A great Chinese export porcelain 12″ oval platter made for the American market, specifically for a successful citizen of New York City, is finely hand-painted in sepia enamel in the Fitzhugh pattern and centered with a central rondel bearing the initial H. From a service ordered for John Hone (1764-1832) who, as the son of a German immigrant carpenter, exemplified the American dream, raising a family of sixteen children and rising through New York society in the early 19th century with the fortune from an an auction company he started as well as being the first president of the Delaware and Hudson Canal Company and was Mayor of New York during Lafayette’s triumphant return visit to the city in 1825. In addition to the early New York provenance, this is simply a brilliant example of the Fitzhugh pattern. Illustrated and discussed in New York and the China Trade, p. 116. Very good condition. Circa 1825.
A handsome bombe form Chinese export porcelain teapot hand-decorated with an image of an American eagle clutching a group of arrows, a halo of seventeen gilded stars about his head and surmounted by the original owners’ monogram JMC, the cover and shoulder of the pot decorated with a classical gilded grapevine border. The service was owned by John and Margaret Christian of Reading, in Berks county, Pennsylvania, John (1786-1869) having emigrated to Philadelphia in 1808. The pot after silver forms of the period and in good condition with only a small X-form crack to the base barely visible, minor wear to the gilding, and the inside of the collar with small restoration to the edge where the cover rests – not visible when the cover is in place. Measuring 10″ x 6″, the eagle certainly one of the more unique versions the the Great Seal of the United States used upon export wares for the American market at this time. Circa 1810-1820.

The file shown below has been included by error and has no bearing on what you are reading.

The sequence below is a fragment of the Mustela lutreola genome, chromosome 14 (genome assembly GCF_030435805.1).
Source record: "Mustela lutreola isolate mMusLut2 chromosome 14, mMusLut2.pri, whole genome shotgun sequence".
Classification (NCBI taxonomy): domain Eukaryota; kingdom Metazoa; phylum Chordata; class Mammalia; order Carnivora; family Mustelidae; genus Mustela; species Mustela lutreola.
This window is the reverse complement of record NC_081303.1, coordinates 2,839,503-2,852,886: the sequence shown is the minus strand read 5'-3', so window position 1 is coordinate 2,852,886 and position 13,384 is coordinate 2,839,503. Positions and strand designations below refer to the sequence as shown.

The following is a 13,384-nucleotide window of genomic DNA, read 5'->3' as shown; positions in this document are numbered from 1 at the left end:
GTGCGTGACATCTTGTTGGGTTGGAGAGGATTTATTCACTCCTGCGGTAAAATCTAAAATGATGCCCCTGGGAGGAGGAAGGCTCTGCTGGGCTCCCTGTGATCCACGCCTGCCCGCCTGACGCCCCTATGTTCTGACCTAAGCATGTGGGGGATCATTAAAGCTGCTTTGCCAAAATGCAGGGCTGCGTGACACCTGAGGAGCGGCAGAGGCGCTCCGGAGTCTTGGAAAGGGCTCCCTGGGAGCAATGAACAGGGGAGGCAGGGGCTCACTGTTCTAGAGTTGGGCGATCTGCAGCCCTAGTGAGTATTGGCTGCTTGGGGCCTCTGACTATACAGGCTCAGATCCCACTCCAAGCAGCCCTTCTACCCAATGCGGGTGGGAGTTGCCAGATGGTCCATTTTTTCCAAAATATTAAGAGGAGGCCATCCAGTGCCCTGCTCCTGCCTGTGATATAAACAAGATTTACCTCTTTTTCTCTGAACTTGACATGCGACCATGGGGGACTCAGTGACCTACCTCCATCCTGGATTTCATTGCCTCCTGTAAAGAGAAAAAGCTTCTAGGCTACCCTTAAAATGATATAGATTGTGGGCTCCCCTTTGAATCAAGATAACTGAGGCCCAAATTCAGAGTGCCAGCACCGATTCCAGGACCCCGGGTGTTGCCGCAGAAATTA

A handsome Chinese export porcelain drum teapot with strap handles, from a service made for the American market, decorated with a rich orange and gilded neoclassical style swag border and centered with a sepia landscape roundel surmounted by the original owner’s initials RB. This is the third example of this service that we know of and the other two were made for identifiable American families, so this must have been a popular pattern at the time in the latest neoclassical taste. Very good condition. Circa 1800. Very good condition with only slight wear to the gilding.
A charming Chinese export porcelain handled cup and saucer finely painted in Famille Rose enamels with a lone Mandarin scholar sitting on a rock in a rolling landscape featuring horses and pigs and piglets amongst palm trees, as well as a central roundel featuring two deer along a riverbank with two crabs in the water. Certainly one of the more unusual Mandarin subjects we’ve seen on porcelain of this period. The saucer measuring 6″ in diameter and the cup 2 1/2″ x 4 1/2″ – the form after English handled cups of the period. Circa 1810-1820.
Two fine examples of Chinese export porcelain made for the Indian market, this pair of scalloped edge 9 1/2″ plates is hand painted in Famille Rose enamels with a nicely detailed central image of an Indian Mahout and his elephant, all surrounded by a border of bianco-sopra-bianco floral decoration overlaid with individual flowerheads. There’s a long tradition of this sort of densely rendered overall decoration in Indian decorative arts and so both the subject and border would certainly have had an appeal to the Indian market. One plate possibly with a line sealed to the reverse, otherwise very good condition with no signs of heavy wear. Last quarter of the 18th century.